Discuss with your editor about the support they can provide to help you to complete the NQJ. It not only benefits you to be qualified. Having a senior journalist in the newsroom will be a great asset to their team. Keep track of the stories you produce and how this could help you to complete your logbook. Attempting to find stories in the weeks before the submission deadline is likely to cause you untold amounts of unnecessary stress and bother. Leaving it late will also mean you probably do not include some of your best work.

 

Hannah Butler completed the combined news journalism MA and NCTJ diploma course at Cardiff University. She now works as a full-time sub-editor on The Guardian’s online and print news desks.

Why did you decide to study for the NQJ once you had achieved the Diploma in Journalism?

It was quite important for me personally to do the NQJ in production journalism, because it means I have a qualification that’s completely relevant to my chosen career. I did the production journalism diploma exam, but the course as a whole was definitely more geared towards reporting, so I’m glad that I was able to specialise in this way after completing the diploma and deciding what route I wanted to take.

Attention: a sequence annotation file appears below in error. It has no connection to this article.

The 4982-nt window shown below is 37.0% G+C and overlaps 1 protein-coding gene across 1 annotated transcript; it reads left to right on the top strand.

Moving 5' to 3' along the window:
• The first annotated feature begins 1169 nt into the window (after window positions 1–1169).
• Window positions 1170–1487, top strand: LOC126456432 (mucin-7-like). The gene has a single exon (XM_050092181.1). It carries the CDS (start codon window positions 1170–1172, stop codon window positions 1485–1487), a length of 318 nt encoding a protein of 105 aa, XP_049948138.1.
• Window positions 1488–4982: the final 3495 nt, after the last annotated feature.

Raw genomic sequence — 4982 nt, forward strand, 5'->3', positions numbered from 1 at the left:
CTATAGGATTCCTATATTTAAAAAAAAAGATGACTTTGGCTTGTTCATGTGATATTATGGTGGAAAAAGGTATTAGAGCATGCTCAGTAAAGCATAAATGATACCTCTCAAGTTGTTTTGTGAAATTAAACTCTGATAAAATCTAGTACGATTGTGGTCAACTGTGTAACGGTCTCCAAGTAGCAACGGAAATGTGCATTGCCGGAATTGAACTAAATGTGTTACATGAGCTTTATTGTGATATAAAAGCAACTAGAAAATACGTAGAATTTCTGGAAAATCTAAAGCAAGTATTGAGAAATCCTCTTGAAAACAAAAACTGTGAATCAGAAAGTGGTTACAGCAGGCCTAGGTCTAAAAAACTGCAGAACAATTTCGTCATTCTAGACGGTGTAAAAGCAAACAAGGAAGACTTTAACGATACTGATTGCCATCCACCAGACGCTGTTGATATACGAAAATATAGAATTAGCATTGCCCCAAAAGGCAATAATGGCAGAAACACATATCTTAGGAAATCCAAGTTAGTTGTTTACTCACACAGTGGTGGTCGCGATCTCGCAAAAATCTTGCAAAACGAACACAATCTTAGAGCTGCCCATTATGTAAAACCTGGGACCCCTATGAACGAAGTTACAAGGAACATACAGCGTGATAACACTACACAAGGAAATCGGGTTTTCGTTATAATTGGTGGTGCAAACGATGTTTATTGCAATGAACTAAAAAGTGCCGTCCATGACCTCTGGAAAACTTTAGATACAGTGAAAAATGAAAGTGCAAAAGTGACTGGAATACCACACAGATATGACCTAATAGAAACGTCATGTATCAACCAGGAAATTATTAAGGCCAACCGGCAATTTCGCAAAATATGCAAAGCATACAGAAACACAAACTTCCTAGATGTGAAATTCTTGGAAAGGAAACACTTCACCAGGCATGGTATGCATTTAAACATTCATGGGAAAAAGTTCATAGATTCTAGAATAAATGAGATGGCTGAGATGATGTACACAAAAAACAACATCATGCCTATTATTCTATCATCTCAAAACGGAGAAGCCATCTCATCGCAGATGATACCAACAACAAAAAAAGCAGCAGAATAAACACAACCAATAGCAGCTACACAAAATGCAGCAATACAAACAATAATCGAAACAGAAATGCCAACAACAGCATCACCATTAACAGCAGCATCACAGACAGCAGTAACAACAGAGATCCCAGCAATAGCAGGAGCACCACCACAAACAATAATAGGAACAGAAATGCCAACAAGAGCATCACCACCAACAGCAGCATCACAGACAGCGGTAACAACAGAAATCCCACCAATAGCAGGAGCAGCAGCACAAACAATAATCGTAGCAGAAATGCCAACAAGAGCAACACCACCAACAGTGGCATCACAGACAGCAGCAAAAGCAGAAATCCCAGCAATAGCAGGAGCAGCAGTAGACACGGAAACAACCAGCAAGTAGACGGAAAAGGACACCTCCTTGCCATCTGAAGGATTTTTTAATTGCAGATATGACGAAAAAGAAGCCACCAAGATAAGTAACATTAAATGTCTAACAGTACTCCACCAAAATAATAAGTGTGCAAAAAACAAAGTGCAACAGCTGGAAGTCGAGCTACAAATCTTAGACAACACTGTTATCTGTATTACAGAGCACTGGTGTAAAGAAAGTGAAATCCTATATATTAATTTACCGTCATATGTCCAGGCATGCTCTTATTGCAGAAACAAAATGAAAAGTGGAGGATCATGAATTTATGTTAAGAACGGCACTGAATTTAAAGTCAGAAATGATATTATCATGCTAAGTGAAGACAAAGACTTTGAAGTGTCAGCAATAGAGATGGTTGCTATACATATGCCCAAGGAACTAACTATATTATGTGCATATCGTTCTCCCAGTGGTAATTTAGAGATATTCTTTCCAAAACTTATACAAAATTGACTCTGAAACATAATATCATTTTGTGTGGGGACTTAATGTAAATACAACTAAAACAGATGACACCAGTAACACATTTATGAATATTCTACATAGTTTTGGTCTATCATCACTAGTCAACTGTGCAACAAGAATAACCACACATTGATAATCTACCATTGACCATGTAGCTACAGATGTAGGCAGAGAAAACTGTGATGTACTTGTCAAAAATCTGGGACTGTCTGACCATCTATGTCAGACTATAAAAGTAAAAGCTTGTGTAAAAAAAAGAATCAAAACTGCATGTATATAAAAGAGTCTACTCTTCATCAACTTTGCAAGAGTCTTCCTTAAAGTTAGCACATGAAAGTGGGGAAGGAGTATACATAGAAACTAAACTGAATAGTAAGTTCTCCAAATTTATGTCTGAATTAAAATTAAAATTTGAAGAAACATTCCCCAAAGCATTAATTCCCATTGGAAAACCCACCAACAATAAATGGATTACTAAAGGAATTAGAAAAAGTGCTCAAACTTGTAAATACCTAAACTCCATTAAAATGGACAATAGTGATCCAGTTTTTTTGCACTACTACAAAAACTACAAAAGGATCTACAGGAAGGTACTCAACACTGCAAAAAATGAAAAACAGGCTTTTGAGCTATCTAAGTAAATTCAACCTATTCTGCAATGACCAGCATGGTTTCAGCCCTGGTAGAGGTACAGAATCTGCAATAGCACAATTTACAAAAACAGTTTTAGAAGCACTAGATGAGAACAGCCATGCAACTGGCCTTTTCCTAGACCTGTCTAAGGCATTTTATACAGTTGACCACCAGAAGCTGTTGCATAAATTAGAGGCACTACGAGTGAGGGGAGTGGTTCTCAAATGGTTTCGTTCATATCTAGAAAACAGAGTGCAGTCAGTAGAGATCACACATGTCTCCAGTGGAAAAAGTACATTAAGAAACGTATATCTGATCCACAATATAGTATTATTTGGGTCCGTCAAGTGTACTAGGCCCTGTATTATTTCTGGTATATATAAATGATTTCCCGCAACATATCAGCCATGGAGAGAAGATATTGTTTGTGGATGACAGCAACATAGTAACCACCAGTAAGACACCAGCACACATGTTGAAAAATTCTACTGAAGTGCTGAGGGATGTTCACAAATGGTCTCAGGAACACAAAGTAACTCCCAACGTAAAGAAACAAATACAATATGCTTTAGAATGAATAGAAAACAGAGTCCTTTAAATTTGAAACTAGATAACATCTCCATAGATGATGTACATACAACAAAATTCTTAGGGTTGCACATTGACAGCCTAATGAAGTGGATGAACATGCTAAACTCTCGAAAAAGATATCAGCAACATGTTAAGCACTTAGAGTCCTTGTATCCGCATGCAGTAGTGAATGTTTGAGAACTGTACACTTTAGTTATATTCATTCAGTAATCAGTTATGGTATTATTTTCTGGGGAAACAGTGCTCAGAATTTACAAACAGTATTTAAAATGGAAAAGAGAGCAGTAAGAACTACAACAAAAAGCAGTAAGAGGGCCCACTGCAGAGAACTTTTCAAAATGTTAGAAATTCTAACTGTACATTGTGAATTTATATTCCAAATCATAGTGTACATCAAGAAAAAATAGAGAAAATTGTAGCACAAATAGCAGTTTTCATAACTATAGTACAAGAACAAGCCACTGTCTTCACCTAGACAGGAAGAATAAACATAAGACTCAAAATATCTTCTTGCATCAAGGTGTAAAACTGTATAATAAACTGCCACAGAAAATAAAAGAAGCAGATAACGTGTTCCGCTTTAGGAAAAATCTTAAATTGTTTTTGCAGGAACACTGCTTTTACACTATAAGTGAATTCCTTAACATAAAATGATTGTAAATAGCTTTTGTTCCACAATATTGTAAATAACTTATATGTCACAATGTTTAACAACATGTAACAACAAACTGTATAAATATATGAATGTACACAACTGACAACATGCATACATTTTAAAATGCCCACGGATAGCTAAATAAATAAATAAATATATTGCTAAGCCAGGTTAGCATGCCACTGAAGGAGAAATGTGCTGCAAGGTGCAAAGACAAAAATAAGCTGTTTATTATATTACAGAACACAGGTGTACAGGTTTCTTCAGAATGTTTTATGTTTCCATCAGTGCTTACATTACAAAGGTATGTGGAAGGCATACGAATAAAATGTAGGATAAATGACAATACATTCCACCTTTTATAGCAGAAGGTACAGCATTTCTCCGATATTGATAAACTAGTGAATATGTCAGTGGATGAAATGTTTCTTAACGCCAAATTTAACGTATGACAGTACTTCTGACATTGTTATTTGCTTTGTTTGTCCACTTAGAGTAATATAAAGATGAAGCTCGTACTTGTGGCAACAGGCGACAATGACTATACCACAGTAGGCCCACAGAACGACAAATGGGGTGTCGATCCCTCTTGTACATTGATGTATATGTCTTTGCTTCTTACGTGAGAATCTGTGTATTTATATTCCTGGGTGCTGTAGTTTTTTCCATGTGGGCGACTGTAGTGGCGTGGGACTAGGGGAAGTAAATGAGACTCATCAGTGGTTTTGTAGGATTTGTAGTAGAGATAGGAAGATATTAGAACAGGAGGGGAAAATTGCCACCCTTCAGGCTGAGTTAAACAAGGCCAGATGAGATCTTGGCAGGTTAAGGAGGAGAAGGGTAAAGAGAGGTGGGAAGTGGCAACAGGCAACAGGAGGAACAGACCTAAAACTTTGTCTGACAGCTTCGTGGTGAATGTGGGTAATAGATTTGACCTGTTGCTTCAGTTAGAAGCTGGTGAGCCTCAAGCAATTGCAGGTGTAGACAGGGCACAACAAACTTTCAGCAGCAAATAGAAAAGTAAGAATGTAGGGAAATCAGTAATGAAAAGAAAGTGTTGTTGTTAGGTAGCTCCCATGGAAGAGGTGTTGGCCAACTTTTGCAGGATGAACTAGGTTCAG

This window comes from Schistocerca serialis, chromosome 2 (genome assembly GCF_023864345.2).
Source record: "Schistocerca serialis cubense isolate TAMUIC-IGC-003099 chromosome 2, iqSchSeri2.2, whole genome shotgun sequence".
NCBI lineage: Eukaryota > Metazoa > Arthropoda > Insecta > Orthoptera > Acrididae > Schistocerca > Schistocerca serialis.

Do you think the NQJ has changed your outlook at work?

I definitely feel more confident at work, having passed the NQJ. It helps me to trust my own judgment, especially when it comes to querying things with editors and writers, and flagging potential legal issues. I also strongly believe that having this qualification would help me secure another sub-editing role in the future, if I decided to leave my job.

Was it difficult to study for the NQJ while working full-time?

I actually found it really useful to be completing the NQJ while working, because the job and the training were both relevant to each other. For example, to complete the e-logbook, I had to spend time in various different Guardian departments. This was quite daunting, however, it definitely accelerated my training and gave me a wider range of skills, meaning I’m probably more useful as an employee now. It was a bit like having a crash course in being a Guardian subeditor, because I got to try out so many different roles.

The work I did every day prepared me for my production exam, but it was also useful to have mentor sessions with the other trainees to practise skills we were struggling with, such as writing headlines. We also had training sessions on media law with the in-house lawyers, which were very useful.

What are your top tips for anyone thinking about signing up to do the NQJ?

I would say just treat the NQJ as another part of your job (and something that’s going to make you better at your job). Obviously you do have to revise for the exams (especially law!) but I found that because I was using the things I learnt pretty much every day, I remembered it all a lot more easily than I thought I would. If you’re doing shorthand, take every opportunity you can to write in shorthand. And if there are certain entries in your e-logbook that are really stressing you out, make it your priority to work on that particular skill and ask for support from your mentor / colleagues.